What is screen printing?


It is one of the most versatile engraving techniques that exists, allows high detail, reaching photographic qualities, it also allows details of analog textures executed by hand with various tools used in painting and drawing. The industrial development of the inks used for its provide high range of printing possibilities on different substrates such as paper, wood, metal, ceramics, textiles, synthetics, glass, plastics, leather, electrical circuits and acrylic. In addition to this, it has inks for special finishes such as glitter, metallic, transparent varnishes, matte, glossy, relief, velvety, rough, etc. Due to its multiple applications in industrial fields, a large part of the objects that surround us on a daily basis are marked using this technique.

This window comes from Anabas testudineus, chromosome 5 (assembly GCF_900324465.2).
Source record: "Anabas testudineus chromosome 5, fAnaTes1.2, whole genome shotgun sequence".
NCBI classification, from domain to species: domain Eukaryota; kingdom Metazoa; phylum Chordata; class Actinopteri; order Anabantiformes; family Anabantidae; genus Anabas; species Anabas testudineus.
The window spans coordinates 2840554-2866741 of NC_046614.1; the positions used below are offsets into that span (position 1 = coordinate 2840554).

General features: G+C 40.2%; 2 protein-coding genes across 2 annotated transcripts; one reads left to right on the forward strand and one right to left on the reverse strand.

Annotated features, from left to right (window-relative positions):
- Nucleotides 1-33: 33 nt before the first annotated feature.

The printing is done through template or stencil-type matrix placed on a permeable silk that allows the ink to pass through the areas not blocked with the stencil, the design is transferred to the silk by various methods, either by blocking directly on the silk the non-printable areas with a brush or spatula and using vinyl glue, another method consists of cutting paper templates or lightweight waterproof materials as stencils and adhering the templates to the silk, this is the process used in Chicha posters that is a popular technique in Peru. Also for processes of photographic type or from digital files, positives printed on photographic material such as lith are used, where the area to be printed is black. To transfer these images to silk, a photosensitive emulsion is applied directly to the silk. and extended with a squeegee or emulsifying racket in order to have a thin and uniform film, when the emulsion dries, the positives are prepared, these are placed against the silk and illuminated for a certain period, in this way the areas of the emulsion affected by light are fixed and the areas blocked by the design in the positive prevent the passage of light preventing the photosensitive reaction, the frame is removed and it is subjected to a stop bath with water where the unilluminated areas are easily removed by rubbing or by the pressure of the water jet, thus creating the reserve areas and printing areas.

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